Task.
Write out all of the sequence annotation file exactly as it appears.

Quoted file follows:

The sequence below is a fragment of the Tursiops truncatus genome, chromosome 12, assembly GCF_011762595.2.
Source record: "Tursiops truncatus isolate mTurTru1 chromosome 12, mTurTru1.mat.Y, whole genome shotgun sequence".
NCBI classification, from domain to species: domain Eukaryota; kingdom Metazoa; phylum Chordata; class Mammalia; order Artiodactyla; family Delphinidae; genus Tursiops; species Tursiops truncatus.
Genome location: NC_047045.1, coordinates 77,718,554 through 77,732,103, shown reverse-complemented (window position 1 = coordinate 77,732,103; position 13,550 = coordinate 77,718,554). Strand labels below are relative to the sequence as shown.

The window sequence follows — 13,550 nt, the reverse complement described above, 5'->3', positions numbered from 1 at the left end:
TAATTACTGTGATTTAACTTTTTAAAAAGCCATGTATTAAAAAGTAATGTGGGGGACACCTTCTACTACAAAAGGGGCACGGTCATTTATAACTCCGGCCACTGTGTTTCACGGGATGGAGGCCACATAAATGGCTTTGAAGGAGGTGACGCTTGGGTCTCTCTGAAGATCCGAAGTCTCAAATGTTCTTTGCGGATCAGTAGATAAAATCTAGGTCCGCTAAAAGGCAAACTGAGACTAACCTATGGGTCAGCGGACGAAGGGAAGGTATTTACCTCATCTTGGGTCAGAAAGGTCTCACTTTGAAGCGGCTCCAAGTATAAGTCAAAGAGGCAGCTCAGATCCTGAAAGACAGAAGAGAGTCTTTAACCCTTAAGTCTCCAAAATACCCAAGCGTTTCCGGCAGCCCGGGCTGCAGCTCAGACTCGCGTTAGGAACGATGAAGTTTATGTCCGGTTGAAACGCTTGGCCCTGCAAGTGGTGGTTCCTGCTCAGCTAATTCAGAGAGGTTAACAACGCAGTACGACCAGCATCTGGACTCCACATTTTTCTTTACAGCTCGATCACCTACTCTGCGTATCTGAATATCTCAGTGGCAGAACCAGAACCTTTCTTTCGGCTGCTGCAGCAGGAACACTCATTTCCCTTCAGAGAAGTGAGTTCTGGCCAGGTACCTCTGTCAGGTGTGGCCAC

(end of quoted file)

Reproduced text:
The sequence below is a fragment of the Tursiops truncatus genome, chromosome 12, assembly GCF_011762595.2.
Source record: "Tursiops truncatus isolate mTurTru1 chromosome 12, mTurTru1.mat.Y, whole genome shotgun sequence".
NCBI classification, from domain to species: domain Eukaryota; kingdom Metazoa; phylum Chordata; class Mammalia; order Artiodactyla; family Delphinidae; genus Tursiops; species Tursiops truncatus.
Genome location: NC_047045.1, coordinates 77,718,554 through 77,732,103, shown reverse-complemented (window position 1 = coordinate 77,732,103; position 13,550 = coordinate 77,718,554). Strand labels below are relative to the sequence as shown.

The window sequence follows — 13,550 nt, the reverse complement described above, 5'->3', positions numbered from 1 at the left end:
TAATTACTGTGATTTAACTTTTTAAAAAGCCATGTATTAAAAAGTAATGTGGGGGACACCTTCTACTACAAAAGGGGCACGGTCATTTATAACTCCGGCCACTGTGTTTCACGGGATGGAGGCCACATAAATGGCTTTGAAGGAGGTGACGCTTGGGTCTCTCTGAAGATCCGAAGTCTCAAATGTTCTTTGCGGATCAGTAGATAAAATCTAGGTCCGCTAAAAGGCAAACTGAGACTAACCTATGGGTCAGCGGACGAAGGGAAGGTATTTACCTCATCTTGGGTCAGAAAGGTCTCACTTTGAAGCGGCTCCAAGTATAAGTCAAAGAGGCAGCTCAGATCCTGAAAGACAGAAGAGAGTCTTTAACCCTTAAGTCTCCAAAATACCCAAGCGTTTCCGGCAGCCCGGGCTGCAGCTCAGACTCGCGTTAGGAACGATGAAGTTTATGTCCGGTTGAAACGCTTGGCCCTGCAAGTGGTGGTTCCTGCTCAGCTAATTCAGAGAGGTTAACAACGCAGTACGACCAGCATCTGGACTCCACATTTTTCTTTACAGCTCGATCACCTACTCTGCGTATCTGAATATCTCAGTGGCAGAACCAGAACCTTTCTTTCGGCTGCTGCAGCAGGAACACTCATTTCCCTTCAGAGAAGTGAGTTCTGGCCAGGTACCTCTGTCAGGTGTGGCCAC